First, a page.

BWW Review: THE HUNT, Almeida Theatre

BWW Review: THE HUNT, Almeida TheatreBWW Review: THE HUNT, Almeida Theatre

Set in small-town Denmark, The Hunt (based on the 2012 film by Thomas Vinterberg and Tobias Lindholm) is a tense, uncomfortable watch, due both to the subject matter and the production.

Six-year-old schoolgirl Clara (on press night an impressively still, measured and almost spooky Taya Tower) offers schoolteacher Lucas (Tobias Menzies) a gift which he refuses, then wrongly accuses him of exposing himself to her.

The allegation is (rightly, of course) taken seriously. But by the time Clara tells her mother she 'said a silly thing', events have spiralled out of control among the small community, ostracising Lucas from his colleagues, friends and hunting companions.

Tobias Menzies is quiet, resolute and occasionally angry as Lucas. He's a man who tends to keep it all in, so unfortunately for him the accusations fit with the lazy stereotype of 'the quiet one no one really knows'.

The point is also made that the words and images used by Clara in her accusation would not typically be things a six-year-old would know. However, the community seems to have forgotten that in these times extreme care is needed regarding kids' access to technology and social media.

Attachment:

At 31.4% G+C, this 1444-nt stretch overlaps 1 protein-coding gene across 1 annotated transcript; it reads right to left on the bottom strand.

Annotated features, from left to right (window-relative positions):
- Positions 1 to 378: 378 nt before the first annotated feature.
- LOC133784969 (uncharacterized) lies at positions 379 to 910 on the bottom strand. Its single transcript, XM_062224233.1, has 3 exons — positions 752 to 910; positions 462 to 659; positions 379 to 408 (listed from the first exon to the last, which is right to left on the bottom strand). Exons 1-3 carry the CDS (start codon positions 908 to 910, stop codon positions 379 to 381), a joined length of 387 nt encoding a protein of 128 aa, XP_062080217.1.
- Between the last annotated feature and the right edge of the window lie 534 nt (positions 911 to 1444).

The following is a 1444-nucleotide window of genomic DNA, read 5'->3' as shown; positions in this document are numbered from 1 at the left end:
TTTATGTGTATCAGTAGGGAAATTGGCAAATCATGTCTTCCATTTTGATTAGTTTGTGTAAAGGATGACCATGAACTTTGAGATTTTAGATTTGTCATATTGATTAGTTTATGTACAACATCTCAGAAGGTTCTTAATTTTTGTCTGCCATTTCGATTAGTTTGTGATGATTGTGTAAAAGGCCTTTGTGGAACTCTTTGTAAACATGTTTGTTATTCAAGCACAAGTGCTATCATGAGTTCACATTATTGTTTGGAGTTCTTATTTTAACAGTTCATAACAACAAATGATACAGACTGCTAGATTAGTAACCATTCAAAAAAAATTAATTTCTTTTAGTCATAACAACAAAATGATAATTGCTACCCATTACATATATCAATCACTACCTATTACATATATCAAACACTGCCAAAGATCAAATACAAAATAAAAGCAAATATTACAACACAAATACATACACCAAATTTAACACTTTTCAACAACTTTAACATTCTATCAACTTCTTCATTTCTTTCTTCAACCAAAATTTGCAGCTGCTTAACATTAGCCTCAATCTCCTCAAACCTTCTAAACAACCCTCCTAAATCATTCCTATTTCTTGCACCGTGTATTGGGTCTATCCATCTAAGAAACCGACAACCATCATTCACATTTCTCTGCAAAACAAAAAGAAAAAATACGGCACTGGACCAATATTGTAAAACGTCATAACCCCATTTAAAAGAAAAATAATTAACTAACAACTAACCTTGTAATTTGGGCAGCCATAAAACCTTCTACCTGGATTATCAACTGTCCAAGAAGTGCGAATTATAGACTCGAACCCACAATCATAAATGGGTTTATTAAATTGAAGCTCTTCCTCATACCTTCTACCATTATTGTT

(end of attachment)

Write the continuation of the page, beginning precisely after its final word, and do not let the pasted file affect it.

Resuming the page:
Rupert Goold's Nordic Noir-esque direction ensures that the tension ramps up throughout the show. The quieter, stiller scenes are punctuated with loudly sung and boldly choreographed group swimming, hunting and drinking sessions. The frequent contrasts help to maintain the sense of unease.

Es Devlin's set has as its focus point a simple Perspex box at the centre of an occasionally revolving stage. Coupled with clever lighting, it effectively delineates certain parts of the action; the slightly muffled sound, claustrophobic crush of people, or physical barrier between characters accentuates some of the key moments.

The Hunt is not an easy night at the theatre, but it's an affecting one.

The Hunt at the Almeida Theatre until 3 August 2019

Photo credit: Marc Brenner



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From This Author Emma Watkins

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